The Apple Does Not Fall Far from the Tree: Reflections on Cohen & Kushner

Shortly before the beginning of the Trump presidency, I have been following the developments of Jared Kushner and Michael Cohen.  They have a few things in common, most notably, they are children or grandchildren of Holocaust survivors.  The question is then asked, did their parents or Grandparents have any influence on their value system. Based on my readings, my studying this topic for decades and that personally I am also a child of Polish survivors, my answer is absolutely yes.

Children and grandchildren of survivors are, by far, not a monolithic group.  They come from all disparate backgrounds. The one common thread that they all have is the admission that their world view was impacted on some degree by their parents and grandparents.  Even those children that deny this influence are in the classic sense, in a state of denial.

Michael Cohen is a perfect case in point. He is second generation, a child of survivors.  He was on top of his world, the attorney for a supposed billionaire.  There is no doubt, his ego took the best of him and probably, when caught, bought him back to earth.

We read that it may not have been the investigation that affected him but rather his father, a Holocaust survivor that ultimately changed the course of history.  In effect, it was his father as we read, that told him that this is not how he raised him. That was not the reason of his survival. Money and power are meaningless.  Character is.  Money and power can corrupt the soul.  Kindness and integrity provide hope and future to this planet.  Michael Cohen changed.  He even changed political parties. Not that the Republican Party necessarily represents evil and the Democratic Party represents goodness, but it was a powerful statement that he must change his “derech,” his way of being.  The old way cannot sustain itself.

Then there is Jared Kushner.  A difficult study.  This we know.  His grandparents were survivors.  His father was and still is an affluent man, who gave money to Jewish institutions in which many buildings, inexplicably, still bear the Kushner name.  His father was also a convicted felon, and his adulating son visited him weekly while the father was incarcerated.  Jared was never silent of his grandparents’ influence on him. Yeshiva educated, his father bought his education to Harvard and Jared married a Non-Jew.  To some, there may be nothing wrong with the latter, but a distinguished orthodox rabbi’s reputation was severely tarnished by converting his fiancé so that Jared could have his way and marry her.

It is clear, through seeing Jared in action that the end (money and power) justifies the means.  He is silent about his father-in-law embracing white supremacists, but more than that, we find out that throughout the years Jared dealt with nefarious folks such as Russian oligarchs and anti-Israel corrupt Saudi princes not for the common good, but to build his financial empire.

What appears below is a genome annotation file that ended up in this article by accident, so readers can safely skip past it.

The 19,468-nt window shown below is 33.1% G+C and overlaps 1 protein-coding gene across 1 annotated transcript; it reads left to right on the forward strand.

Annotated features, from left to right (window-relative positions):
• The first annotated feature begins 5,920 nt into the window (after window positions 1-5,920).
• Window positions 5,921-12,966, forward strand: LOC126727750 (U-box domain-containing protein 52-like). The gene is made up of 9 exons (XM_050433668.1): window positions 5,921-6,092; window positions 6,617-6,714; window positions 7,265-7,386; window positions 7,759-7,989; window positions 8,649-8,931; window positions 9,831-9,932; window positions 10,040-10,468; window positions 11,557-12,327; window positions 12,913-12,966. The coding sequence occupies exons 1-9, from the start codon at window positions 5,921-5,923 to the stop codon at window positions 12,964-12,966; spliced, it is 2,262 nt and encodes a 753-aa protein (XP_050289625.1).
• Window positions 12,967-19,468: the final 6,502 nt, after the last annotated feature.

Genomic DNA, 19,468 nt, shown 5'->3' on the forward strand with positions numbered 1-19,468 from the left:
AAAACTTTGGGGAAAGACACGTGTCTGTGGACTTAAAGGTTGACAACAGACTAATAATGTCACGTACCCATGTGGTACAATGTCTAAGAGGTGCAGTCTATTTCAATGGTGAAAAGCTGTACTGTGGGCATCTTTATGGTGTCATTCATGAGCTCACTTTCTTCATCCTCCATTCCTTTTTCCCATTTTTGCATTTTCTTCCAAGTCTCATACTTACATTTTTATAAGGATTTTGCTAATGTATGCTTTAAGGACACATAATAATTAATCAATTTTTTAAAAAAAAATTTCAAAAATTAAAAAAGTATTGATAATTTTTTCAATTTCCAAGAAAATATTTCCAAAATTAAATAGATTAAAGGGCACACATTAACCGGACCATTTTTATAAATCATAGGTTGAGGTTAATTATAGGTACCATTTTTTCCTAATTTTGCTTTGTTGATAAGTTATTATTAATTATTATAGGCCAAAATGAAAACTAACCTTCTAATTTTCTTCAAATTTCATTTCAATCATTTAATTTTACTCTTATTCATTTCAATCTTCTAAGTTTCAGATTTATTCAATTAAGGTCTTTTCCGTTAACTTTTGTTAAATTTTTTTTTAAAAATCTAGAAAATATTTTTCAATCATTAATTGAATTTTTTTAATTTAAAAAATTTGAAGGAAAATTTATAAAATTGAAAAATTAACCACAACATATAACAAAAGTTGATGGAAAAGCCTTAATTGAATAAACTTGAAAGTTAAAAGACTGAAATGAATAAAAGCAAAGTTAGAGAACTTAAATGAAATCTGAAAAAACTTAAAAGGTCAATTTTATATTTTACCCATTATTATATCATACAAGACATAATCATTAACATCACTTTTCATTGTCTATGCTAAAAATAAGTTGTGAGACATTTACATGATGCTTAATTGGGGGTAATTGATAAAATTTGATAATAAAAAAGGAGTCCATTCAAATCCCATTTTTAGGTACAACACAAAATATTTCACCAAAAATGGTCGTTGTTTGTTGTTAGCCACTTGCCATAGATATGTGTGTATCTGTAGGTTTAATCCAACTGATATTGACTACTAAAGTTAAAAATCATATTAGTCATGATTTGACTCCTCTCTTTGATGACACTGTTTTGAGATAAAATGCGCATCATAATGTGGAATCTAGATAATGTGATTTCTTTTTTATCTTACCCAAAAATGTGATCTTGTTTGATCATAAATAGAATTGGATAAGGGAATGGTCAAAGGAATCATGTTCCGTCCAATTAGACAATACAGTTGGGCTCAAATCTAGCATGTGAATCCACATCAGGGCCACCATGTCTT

Where did Jared get his value system?  Most likely from his father.  What about his father, a son of Holocaust survivors? This is a theory and not an accusation, but his father may have got it from his parents.

There are two kinds of people that survived the war: One group, which represented the overwhelming majority, if not almost all survivors, survived with their integrity intact, although psychologically and emotionally scarred.

The second group, the group that is not spoken about in the Jewish community and represents a scant number, are those who collaborated to some degree with the enemy.  They would do anything to survive, to a point of being willing to sell their soul to the devil.  This is not a judgmental statement, but well documented.  Ask any survivor, they would,  albeit reluctantly, tell you about the collaborators in their shtot and shtetls.

I do not know what kind of tree the Kushner apples came from, but I am familiar with the tree of Mr. Cohen’s apple.

Indeed, the apple does not fall far from the tree.

 

 

About the Author
For over twenty-five years, Saul’s passionately devoted and immersed himself studying Jewish life in interwar Europe. Overnight, not only did this 1000-year-old community vanish, but so did its complex communal infrastructure. What piqued Saul Chapnick’s interest and curiosity was finding out exactly what it is that disappeared. In talking to politicians, survivors, scholars, Jewish communal leaders from Eastern Europe, and making trips there, Saul Chapnick was able to uncover the richness and the tragedy of interwar Jewish life in Europe. At the same time, Mr. Chapnick has discovered a rebirth of Jewish life in his parents’ and ancestors’ native land, Poland. Saul Chapnick has talked in various venues such as Limmud whether Yiddish still has relevance today, and has also spoke about the contemporary themes of the 19th and 20th century Yiddish writers and musicians. He also prepares the adult participants of The March for the Living about modern day Jewish Poland
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